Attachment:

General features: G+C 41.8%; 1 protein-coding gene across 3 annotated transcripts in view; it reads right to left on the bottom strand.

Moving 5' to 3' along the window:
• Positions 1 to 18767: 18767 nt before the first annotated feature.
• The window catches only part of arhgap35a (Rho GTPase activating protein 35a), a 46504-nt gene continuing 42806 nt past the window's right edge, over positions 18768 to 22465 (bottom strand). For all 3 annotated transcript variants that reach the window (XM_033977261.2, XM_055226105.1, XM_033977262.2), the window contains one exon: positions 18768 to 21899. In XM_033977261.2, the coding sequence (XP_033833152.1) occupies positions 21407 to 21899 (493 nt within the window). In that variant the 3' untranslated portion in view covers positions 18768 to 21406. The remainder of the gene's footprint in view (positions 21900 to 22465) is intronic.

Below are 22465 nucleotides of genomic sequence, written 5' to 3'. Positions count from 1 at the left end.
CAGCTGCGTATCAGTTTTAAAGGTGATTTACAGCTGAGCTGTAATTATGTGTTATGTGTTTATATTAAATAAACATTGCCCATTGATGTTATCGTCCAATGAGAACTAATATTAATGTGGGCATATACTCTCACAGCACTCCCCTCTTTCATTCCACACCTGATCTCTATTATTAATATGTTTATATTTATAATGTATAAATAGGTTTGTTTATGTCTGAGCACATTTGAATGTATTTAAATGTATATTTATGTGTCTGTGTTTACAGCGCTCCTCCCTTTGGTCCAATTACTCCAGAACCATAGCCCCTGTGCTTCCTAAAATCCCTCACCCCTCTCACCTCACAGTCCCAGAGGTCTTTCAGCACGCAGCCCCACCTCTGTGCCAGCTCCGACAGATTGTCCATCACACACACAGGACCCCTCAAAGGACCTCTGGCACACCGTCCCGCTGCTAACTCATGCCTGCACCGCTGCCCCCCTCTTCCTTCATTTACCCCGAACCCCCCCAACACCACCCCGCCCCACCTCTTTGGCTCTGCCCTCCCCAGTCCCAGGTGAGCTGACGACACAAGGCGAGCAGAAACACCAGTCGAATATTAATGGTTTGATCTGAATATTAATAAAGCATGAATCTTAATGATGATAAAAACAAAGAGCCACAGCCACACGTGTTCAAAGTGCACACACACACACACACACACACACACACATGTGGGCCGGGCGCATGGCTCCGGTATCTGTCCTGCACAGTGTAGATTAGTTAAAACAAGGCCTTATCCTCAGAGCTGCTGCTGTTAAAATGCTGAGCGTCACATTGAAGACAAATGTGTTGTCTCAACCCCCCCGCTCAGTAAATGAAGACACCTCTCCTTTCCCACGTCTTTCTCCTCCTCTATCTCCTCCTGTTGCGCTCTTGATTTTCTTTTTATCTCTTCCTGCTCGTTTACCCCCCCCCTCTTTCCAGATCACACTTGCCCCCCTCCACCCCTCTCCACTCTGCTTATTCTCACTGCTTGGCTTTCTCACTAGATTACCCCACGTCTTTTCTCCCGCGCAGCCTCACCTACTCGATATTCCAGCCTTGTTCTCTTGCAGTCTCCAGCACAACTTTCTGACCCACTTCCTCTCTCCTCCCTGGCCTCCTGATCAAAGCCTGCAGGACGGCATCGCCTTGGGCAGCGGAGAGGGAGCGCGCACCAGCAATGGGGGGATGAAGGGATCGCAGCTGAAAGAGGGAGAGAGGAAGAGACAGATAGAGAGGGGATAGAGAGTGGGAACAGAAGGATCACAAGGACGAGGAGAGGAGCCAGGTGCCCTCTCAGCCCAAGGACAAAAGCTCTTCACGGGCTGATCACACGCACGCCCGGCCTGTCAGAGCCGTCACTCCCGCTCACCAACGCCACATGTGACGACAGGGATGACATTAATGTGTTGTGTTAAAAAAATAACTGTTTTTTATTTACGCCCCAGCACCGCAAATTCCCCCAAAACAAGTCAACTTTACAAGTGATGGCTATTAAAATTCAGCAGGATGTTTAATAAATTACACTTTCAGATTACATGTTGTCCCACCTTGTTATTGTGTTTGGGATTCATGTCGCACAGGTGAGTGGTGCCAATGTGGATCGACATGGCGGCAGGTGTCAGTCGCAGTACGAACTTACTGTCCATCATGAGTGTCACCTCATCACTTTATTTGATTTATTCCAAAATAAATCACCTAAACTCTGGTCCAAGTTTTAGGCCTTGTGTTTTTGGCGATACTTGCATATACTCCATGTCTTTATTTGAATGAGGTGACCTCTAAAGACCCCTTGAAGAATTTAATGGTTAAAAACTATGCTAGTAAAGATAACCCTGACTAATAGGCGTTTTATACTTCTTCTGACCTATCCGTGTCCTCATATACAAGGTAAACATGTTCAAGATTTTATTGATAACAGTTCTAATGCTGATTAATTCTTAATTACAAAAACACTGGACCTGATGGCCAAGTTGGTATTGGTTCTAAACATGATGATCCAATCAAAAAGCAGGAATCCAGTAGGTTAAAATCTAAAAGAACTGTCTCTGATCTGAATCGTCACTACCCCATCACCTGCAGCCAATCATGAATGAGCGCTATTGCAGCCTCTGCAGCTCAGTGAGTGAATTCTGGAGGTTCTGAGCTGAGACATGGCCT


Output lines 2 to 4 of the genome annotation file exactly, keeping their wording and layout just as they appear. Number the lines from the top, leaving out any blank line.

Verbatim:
Moving 5' to 3' along the window:
• Positions 1 to 18767: 18767 nt before the first annotated feature.
• The window catches only part of arhgap35a (Rho GTPase activating protein 35a), a 46504-nt gene continuing 42806 nt past the window's right edge, over positions 18768 to 22465 (bottom strand). For all 3 annotated transcript variants that reach the window (XM_033977261.2, XM_055226105.1, XM_033977262.2), the window contains one exon: positions 18768 to 21899. In XM_033977261.2, the coding sequence (XP_033833152.1) occupies positions 21407 to 21899 (493 nt within the window). In that variant the 3' untranslated portion in view covers positions 18768 to 21406. The remainder of the gene's footprint in view (positions 21900 to 22465) is intronic.